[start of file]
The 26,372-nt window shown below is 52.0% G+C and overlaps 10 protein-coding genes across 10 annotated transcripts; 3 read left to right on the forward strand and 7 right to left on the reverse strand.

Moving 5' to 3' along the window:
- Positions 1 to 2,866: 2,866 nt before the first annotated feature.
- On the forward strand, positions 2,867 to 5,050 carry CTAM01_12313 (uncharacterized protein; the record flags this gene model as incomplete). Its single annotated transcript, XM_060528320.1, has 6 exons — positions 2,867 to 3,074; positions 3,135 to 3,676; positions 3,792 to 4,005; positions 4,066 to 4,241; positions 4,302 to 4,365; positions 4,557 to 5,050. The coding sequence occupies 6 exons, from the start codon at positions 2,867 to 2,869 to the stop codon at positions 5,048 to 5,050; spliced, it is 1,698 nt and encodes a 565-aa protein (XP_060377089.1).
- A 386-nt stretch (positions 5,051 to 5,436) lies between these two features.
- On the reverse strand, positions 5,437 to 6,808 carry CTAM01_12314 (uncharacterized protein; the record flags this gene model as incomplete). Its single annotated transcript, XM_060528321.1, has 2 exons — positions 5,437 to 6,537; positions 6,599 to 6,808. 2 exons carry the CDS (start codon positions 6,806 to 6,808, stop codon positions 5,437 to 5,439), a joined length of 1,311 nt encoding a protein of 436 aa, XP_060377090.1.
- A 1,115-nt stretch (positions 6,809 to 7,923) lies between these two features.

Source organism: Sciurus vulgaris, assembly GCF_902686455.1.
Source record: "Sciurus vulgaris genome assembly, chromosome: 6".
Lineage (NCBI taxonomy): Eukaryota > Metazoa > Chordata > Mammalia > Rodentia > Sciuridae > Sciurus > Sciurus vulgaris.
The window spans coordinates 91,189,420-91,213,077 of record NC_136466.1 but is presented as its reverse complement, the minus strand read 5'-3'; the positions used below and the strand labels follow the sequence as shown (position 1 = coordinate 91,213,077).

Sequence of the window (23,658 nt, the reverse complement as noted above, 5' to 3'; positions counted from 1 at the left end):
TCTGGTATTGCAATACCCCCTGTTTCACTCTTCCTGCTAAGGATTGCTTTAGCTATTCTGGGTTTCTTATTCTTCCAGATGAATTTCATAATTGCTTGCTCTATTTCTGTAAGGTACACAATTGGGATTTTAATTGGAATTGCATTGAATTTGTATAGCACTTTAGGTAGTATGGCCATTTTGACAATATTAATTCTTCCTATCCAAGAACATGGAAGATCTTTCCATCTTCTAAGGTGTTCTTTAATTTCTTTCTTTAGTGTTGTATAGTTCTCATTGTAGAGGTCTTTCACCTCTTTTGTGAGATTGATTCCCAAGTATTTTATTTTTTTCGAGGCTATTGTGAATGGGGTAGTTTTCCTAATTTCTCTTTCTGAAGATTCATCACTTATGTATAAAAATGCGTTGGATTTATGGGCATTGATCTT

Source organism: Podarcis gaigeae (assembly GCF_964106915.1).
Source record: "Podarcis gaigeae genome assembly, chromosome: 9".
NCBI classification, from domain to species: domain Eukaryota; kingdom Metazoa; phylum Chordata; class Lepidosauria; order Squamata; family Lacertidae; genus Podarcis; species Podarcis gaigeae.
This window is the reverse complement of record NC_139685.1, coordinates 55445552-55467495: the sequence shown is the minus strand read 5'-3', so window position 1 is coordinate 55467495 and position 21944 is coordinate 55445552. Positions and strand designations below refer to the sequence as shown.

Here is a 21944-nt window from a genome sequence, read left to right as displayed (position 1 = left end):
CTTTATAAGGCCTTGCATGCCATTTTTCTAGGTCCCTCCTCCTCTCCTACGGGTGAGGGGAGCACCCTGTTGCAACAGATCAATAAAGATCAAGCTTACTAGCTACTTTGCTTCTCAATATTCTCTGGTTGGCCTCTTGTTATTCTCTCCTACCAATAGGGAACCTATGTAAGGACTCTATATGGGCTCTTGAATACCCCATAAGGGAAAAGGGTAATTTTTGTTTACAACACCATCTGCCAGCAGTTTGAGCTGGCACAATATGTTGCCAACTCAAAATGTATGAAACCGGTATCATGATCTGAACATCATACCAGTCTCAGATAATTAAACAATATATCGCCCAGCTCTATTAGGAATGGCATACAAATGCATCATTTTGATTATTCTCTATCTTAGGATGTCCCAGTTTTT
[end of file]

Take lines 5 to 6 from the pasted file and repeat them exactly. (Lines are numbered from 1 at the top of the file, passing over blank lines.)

- A 386-nt stretch (positions 5,051 to 5,436) lies between these two features.
- On the reverse strand, positions 5,437 to 6,808 carry CTAM01_12314 (uncharacterized protein; the record flags this gene model as incomplete). Its single annotated transcript, XM_060528321.1, has 2 exons — positions 5,437 to 6,537; positions 6,599 to 6,808. 2 exons carry the CDS (start codon positions 6,806 to 6,808, stop codon positions 5,437 to 5,439), a joined length of 1,311 nt encoding a protein of 436 aa, XP_060377090.1.